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© Pierre Fournier/Sygma/Corbis
The outrage that Dylan caused by going electric on 25 July 1965 at the Newport Folk Festival. This was his first appearance with an electric blues band in concert and it divided his fans.
Many felt he had betrayed his pure folk roots, and later in the UK, at the Manchester Free Trade Hall when he repeated it, the cry “Judas” can be heard loud and clear on the recording, from an outraged member of his audience. That controversy was only one of many in Dylan’s life, but significantly marked a rapid move into the fusion of folk, pop, country, rock.
Folk historian and folk champion, who over half a century provided a platform for folk’s great proponents. His website, modestly, describes him as: ‘Folk Singer, Recording Artist, Songwriter, Guitarist, Bawdy Song Balladeer, Sea Chantey Performer, Radio Broadcaster, Television Program Host, Special Events Director, Emcee, Broadway Musical Composer, Playwright, Actor, Author, Storyteller, Musicologist, Historian, Children's Recording Artist, Curator of the Songwriters Hall of Fame and Honorary Ph.D. He was also on the panel that created Sesame Street...’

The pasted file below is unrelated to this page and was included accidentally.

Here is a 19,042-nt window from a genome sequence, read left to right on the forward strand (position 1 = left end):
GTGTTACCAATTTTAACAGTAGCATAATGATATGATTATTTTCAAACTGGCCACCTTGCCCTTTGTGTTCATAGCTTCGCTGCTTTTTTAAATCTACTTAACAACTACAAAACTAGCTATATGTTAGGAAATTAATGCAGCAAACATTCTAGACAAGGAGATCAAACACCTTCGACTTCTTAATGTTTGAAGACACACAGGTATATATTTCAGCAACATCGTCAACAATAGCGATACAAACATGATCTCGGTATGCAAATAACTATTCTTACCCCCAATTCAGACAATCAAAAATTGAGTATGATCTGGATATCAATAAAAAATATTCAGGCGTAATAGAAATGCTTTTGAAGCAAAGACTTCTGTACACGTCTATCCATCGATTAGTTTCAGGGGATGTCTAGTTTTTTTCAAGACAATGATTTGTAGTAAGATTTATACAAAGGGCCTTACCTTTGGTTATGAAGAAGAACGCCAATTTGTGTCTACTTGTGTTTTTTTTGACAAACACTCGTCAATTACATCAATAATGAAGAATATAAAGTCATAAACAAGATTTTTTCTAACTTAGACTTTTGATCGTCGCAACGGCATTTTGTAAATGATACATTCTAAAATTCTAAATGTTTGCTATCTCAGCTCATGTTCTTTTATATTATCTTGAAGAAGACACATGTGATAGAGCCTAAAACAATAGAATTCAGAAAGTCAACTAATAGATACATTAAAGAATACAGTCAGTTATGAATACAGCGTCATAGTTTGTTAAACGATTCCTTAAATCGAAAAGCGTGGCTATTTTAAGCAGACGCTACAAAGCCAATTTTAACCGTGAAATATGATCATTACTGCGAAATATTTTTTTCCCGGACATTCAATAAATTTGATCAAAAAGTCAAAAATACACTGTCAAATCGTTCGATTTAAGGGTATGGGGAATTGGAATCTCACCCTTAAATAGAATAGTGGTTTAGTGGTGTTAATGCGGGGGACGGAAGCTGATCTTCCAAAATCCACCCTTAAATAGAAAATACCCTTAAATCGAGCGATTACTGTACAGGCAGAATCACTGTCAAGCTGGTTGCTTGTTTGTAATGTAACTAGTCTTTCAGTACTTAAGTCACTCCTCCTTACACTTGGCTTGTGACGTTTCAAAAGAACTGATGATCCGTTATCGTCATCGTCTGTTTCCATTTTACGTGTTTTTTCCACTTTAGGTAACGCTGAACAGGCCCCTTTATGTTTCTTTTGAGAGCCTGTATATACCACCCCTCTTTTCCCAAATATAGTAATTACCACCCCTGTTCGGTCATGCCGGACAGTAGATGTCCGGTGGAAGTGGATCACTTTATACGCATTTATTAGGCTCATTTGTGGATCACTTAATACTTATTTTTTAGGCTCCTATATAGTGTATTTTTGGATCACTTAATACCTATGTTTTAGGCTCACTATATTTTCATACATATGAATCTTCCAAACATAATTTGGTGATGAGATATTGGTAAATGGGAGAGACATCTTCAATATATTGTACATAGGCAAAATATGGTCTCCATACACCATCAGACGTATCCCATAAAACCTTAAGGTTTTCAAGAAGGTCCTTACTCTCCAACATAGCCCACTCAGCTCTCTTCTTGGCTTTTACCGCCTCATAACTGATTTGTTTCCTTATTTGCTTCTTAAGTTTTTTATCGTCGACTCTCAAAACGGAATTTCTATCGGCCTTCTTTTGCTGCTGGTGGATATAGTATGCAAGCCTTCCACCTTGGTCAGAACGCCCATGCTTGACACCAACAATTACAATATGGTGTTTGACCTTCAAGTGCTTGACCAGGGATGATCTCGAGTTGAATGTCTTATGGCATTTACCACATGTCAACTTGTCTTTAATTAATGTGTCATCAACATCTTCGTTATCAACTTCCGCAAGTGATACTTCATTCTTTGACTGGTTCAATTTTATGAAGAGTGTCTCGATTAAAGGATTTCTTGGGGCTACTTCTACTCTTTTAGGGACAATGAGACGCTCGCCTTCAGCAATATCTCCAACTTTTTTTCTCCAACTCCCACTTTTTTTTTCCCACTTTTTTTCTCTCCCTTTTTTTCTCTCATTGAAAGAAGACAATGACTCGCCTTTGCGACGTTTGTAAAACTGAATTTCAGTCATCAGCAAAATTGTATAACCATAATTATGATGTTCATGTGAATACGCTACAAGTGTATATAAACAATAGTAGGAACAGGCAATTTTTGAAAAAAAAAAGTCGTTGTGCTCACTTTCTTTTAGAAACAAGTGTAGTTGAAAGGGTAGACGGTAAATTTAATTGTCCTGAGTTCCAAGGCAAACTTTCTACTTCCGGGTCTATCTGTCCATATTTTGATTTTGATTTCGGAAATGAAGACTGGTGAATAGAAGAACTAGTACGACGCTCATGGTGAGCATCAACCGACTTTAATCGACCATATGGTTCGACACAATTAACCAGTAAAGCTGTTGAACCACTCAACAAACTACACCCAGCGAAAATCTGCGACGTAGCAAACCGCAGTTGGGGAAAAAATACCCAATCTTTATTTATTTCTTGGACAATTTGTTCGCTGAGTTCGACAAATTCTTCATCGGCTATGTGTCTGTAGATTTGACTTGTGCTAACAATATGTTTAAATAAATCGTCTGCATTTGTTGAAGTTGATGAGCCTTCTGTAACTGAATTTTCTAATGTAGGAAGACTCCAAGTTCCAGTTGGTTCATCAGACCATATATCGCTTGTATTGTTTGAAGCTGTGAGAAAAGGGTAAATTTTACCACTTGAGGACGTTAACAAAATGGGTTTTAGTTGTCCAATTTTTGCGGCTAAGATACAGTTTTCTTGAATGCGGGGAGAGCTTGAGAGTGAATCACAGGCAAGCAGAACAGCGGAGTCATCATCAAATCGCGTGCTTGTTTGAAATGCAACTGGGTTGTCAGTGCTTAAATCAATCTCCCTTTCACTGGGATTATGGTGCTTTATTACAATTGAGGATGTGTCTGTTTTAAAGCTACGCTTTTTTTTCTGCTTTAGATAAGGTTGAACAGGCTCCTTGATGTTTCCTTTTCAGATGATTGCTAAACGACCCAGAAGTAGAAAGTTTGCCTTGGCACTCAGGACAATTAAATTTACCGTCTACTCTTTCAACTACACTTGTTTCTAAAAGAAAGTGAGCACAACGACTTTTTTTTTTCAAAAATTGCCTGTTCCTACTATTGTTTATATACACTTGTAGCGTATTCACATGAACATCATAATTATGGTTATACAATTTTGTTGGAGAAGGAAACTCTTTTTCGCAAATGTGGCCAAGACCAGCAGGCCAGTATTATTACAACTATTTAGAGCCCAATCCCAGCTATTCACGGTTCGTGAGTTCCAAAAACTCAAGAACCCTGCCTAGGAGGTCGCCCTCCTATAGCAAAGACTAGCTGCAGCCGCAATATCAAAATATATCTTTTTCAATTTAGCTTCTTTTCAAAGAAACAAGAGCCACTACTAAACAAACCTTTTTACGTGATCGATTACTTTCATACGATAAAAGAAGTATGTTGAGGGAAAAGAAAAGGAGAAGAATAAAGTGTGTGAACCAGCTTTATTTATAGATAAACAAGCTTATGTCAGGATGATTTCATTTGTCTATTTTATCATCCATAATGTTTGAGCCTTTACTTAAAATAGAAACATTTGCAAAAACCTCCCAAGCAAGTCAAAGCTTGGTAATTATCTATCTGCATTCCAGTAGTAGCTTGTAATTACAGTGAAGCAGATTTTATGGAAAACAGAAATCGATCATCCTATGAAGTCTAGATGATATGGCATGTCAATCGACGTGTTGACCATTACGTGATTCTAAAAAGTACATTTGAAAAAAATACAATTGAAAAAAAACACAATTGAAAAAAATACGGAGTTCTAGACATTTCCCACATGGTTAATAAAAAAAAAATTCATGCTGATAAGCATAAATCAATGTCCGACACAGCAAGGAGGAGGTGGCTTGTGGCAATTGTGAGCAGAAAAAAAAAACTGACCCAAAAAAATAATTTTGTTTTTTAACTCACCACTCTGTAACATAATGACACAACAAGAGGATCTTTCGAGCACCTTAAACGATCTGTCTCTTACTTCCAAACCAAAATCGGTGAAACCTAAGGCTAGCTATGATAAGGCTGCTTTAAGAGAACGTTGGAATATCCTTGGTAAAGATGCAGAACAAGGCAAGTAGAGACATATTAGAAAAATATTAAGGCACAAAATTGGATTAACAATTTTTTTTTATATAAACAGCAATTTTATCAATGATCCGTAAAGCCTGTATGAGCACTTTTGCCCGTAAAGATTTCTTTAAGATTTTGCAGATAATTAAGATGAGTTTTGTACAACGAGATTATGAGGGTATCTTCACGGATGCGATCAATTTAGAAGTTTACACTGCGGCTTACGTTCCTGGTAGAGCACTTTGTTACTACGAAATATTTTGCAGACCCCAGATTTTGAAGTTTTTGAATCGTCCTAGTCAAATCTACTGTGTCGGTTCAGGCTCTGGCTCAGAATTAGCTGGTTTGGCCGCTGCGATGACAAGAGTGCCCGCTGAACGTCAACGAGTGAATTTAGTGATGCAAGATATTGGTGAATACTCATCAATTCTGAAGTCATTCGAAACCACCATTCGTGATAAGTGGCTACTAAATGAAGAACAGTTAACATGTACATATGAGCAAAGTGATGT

He is also responsible for Laughing America (laughing through hard times), Ballads and Ballots (American political songs). Educational Awareness Month and Take Your Daughter to Work Day!
As Folksong Festival host over five decades on New York’s municipal radio station, WNYC, he fearlessly featured artists blacklisted as ‘commies’, from Guthrie, The Weavers, Leadbetter, Harry Belafonte, through Joan Baez, Bob Dylan, Phil Ochs, Harry Chapin, Emmylou Harris and others.